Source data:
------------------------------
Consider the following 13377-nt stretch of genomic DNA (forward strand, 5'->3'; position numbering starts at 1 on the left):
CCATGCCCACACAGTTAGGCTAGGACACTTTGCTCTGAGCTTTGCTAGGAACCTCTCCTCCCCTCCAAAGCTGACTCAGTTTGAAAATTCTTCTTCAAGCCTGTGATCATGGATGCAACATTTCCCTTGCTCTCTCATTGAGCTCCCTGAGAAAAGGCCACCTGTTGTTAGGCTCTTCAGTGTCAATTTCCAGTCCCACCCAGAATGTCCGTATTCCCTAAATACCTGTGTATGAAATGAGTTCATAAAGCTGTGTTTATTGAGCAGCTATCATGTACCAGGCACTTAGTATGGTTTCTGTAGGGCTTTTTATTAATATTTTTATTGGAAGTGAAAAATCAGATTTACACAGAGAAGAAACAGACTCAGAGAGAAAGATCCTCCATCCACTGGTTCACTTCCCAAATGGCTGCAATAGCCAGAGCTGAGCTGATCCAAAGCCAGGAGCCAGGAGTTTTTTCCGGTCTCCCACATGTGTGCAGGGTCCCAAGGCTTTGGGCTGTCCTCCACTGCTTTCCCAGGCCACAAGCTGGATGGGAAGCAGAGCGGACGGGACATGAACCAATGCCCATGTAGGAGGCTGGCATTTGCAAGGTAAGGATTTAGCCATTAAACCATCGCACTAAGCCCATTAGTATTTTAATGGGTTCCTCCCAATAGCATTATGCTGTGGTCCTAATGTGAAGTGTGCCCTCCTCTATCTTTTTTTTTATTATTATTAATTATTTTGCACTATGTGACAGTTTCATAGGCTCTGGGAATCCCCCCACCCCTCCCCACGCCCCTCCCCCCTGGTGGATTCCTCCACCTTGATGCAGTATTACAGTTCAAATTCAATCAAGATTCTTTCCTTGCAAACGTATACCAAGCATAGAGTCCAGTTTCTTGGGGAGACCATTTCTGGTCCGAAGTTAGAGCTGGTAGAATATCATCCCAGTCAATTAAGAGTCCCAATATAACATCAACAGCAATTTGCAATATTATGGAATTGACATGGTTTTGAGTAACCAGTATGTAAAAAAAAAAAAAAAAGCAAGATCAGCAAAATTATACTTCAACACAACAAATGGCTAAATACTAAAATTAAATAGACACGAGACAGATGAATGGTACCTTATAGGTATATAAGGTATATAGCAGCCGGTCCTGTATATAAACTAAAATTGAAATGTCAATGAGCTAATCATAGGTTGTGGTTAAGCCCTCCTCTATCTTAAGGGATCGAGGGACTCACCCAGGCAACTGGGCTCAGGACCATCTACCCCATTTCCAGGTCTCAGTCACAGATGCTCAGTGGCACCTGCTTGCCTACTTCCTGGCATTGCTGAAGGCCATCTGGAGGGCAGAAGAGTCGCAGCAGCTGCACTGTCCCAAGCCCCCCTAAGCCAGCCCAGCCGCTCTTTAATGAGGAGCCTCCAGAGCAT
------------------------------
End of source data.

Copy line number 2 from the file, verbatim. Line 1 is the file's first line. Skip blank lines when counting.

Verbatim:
CCATGCCCACACAGTTAGGCTAGGACACTTTGCTCTGAGCTTTGCTAGGAACCTCTCCTCCCCTCCAAAGCTGACTCAGTTTGAAAATTCTTCTTCAAGCCTGTGATCATGGATGCAACATTTCCCTTGCTCTCTCATTGAGCTCCCTGAGAAAAGGCCACCTGTTGTTAGGCTCTTCAGTGTCAATTTCCAGTCCCACCCAGAATGTCCGTATTCCCTAAATACCTGTGTATGAAATGAGTTCATAAAGCTGTGTTTATTGAGCAGCTATCATGTACCAGGCACTTAGTATGGTTTCTGTAGGGCTTTTTATTAATATTTTTATTGGAAGTGAAAAATCAGATTTACACAGAGAAGAAACAGACTCAGAGAGAAAGATCCTCCATCCACTGGTTCACTTCCCAAATGGCTGCAATAGCCAGAGCTGAGCTGATCCAAAGCCAGGAGCCAGGAGTTTTTTCCGGTCTCCCACATGTGTGCAGGGTCCCAAGGCTTTGGGCTGTCCTCCACTGCTTTCCCAGGCCACAAGCTGGATGGGAAGCAGAGCGGACGGGACATGAACCAATGCCCATGTAGGAGGCTGGCATTTGCAAGGTAAGGATTTAGCCATTAAACCATCGCACTAAGCCCATTAGTATTTTAATGGGTTCCTCCCAATAGCATTATGCTGTGGTCCTAATGTGAAGTGTGCCCTCCTCTATCTTTTTTTTTATTATTATTAATTATTTTGCACTATGTGACAGTTTCATAGGCTCTGGGAATCCCCCCACCCCTCCCCACGCCCCTCCCCCCTGGTGGATTCCTCCACCTTGATGCAGTATTACAGTTCAAATTCAATCAAGATTCTTTCCTTGCAAACGTATACCAAGCATAGAGTCCAGTTTCTTGGGGAGACCATTTCTGGTCCGAAGTTAGAGCTGGTAGAATATCATCCCAGTCAATTAAGAGTCCCAATATAACATCAACAGCAATTTGCAATATTATGGAATTGACATGGTTTTGAGTAACCAGTATGTAAAAAAAAAAAAAAAAGCAAGATCAGCAAAATTATACTTCAACACAACAAATGGCTAAATACTAAAATTAAATAGACACGAGACAGATGAATGGTACCTTATAGGTATATAAGGTATATAGCAGCCGGTCCTGTATATAAACTAAAATTGAAATGTCAATGAGCTAATCATAGGTTGTGGTTAAGCCCTCCTCTATCTTAAGGGATCGAGGGACTCACCCAGGCAACTGGGCTCAGGACCATCTACCCCATTTCCAGGTCTCAGTCACAGATGCTCAGTGGCACCTGCTTGCCTACTTCCTGGCATTGCTGAAGGCCATCTGGAGGGCAGAAGAGTCGCAGCAGCTGCACTGTCCCAAGCCCCCCTAAGCCAGCCCAGCCGCTCTTTAATGAGGAGCCTCCAGAGCAT